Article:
For clinical routine biochemical testing, an automatic analyzer (Automatic Analyzer 7600, Hitachi High-Technologies Corporation) was used.

SPECIFIC BIOCHEMICAL TESTS:

The specimens of plasma and cerebrospinal fluid (CSF) were tested in the included cases. The equipment included: a microplate reader (Thermo Fisher Scientific, Multiscan MK3) and a fluorescence analyzer (Perkin Elmer, Victor X5). The reagents used were Cyt-C ELISA Kit (Cusabio, Wuhan, China, No: CSB-E08530h), Apo-ONE® Homogeneous Caspase-3/7 Assay (Promega, USA, No: G7790), Amplex® Red Hydrogen Peroxide/Peroxidase Assay Kit (Invitrogen, USA, No: A22188), AA (PDGF-AA) ELISA Kit (Cusabio, Wuhan, China, No: CSB-E17143h), VEGF ELISA Kit (MultiSciences, Hangzhou, China, No: 70-EK1832), Human aquaporin-4 antibody (AQP-4 Ab) ELISA Kit (Cusabio, Wuhan, China, No: CSB-E13568h), Human anti-NMDAR Antibody ELISA Kit (Fine Test, Zurich, Switzerland, No: EH4166), Human MOG (Myelin-oligodendrocyte glycoprotein) ELISA Kit (Fine Test, Zurich, Switzerland, No: EH0896), and Lipid Peroxidation MDA Assay Kit (Beyotime Biotechnology Co., Ltd., Shanghai, China, No: S0131).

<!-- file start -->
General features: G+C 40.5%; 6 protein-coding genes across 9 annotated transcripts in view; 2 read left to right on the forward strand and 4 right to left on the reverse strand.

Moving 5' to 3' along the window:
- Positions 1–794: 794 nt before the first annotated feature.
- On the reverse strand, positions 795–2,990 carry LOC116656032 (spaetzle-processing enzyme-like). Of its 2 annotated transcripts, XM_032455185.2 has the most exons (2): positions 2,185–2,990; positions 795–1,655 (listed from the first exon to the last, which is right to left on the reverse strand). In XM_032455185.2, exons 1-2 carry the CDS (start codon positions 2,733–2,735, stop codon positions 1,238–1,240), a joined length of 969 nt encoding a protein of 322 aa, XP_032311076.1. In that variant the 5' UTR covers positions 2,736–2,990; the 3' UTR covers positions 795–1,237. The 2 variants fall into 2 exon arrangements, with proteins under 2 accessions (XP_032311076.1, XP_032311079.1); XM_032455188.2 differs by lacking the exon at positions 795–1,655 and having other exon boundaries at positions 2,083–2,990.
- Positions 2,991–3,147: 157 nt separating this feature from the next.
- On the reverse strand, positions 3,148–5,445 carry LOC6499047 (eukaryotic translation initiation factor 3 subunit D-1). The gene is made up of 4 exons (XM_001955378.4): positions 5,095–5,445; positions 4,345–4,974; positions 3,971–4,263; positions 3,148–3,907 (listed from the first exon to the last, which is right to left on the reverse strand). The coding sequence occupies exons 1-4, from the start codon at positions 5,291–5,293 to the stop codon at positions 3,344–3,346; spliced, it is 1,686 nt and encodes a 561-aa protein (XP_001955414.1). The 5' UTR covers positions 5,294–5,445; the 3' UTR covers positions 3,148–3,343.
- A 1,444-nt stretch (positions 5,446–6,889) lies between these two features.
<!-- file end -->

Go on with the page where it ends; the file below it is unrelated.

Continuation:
MAGNETIC RESONANCE IMAGING (MRI):